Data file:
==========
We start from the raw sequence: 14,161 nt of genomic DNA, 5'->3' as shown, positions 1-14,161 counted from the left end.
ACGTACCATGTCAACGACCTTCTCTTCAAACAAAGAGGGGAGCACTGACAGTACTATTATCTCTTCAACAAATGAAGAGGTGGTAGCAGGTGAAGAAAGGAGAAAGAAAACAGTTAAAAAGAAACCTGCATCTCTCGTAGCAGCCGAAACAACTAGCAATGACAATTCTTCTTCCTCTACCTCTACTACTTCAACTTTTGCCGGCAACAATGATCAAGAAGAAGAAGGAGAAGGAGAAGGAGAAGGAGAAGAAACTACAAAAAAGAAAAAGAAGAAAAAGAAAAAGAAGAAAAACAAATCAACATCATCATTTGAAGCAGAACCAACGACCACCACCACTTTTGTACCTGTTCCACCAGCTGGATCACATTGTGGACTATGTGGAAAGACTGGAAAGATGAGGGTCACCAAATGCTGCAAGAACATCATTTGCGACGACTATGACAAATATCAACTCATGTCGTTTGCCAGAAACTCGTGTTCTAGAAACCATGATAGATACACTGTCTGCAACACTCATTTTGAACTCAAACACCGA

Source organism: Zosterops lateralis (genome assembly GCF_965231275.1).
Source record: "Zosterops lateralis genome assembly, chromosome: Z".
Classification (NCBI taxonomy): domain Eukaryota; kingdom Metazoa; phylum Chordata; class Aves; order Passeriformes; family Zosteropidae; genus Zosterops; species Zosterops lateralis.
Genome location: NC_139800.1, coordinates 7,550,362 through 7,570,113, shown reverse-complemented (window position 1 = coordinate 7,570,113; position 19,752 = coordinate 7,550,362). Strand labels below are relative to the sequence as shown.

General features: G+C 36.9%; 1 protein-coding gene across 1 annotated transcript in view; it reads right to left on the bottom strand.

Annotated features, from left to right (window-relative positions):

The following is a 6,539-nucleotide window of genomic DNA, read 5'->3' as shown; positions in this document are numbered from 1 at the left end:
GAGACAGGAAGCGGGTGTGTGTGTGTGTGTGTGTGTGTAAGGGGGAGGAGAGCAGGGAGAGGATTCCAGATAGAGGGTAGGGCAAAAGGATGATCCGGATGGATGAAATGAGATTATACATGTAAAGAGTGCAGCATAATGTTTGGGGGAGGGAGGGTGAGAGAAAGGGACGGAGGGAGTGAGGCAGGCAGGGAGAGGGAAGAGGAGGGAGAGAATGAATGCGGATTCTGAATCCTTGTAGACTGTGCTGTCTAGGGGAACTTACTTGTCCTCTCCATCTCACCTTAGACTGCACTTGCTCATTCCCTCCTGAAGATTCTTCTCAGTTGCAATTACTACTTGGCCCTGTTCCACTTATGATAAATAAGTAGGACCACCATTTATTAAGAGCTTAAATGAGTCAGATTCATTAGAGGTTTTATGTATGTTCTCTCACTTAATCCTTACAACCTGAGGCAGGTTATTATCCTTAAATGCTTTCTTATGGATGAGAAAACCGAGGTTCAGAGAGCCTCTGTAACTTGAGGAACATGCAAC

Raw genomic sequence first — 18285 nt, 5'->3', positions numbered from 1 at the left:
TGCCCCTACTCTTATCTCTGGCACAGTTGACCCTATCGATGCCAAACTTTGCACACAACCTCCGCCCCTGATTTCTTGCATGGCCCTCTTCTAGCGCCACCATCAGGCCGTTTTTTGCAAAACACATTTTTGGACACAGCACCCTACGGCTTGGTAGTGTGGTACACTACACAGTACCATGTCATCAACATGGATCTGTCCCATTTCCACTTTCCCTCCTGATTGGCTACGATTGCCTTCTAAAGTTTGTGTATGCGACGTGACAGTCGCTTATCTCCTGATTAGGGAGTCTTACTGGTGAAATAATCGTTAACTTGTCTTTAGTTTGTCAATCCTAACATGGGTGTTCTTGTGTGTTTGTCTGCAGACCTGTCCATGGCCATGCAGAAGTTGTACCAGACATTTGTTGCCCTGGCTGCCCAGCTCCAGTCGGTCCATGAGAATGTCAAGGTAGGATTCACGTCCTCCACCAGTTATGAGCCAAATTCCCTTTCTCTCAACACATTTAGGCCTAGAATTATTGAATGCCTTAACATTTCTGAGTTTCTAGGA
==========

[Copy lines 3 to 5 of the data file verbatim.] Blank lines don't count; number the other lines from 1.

Source organism: Zosterops lateralis (genome assembly GCF_965231275.1).
Source record: "Zosterops lateralis genome assembly, chromosome: Z".
Classification (NCBI taxonomy): domain Eukaryota; kingdom Metazoa; phylum Chordata; class Aves; order Passeriformes; family Zosteropidae; genus Zosterops; species Zosterops lateralis.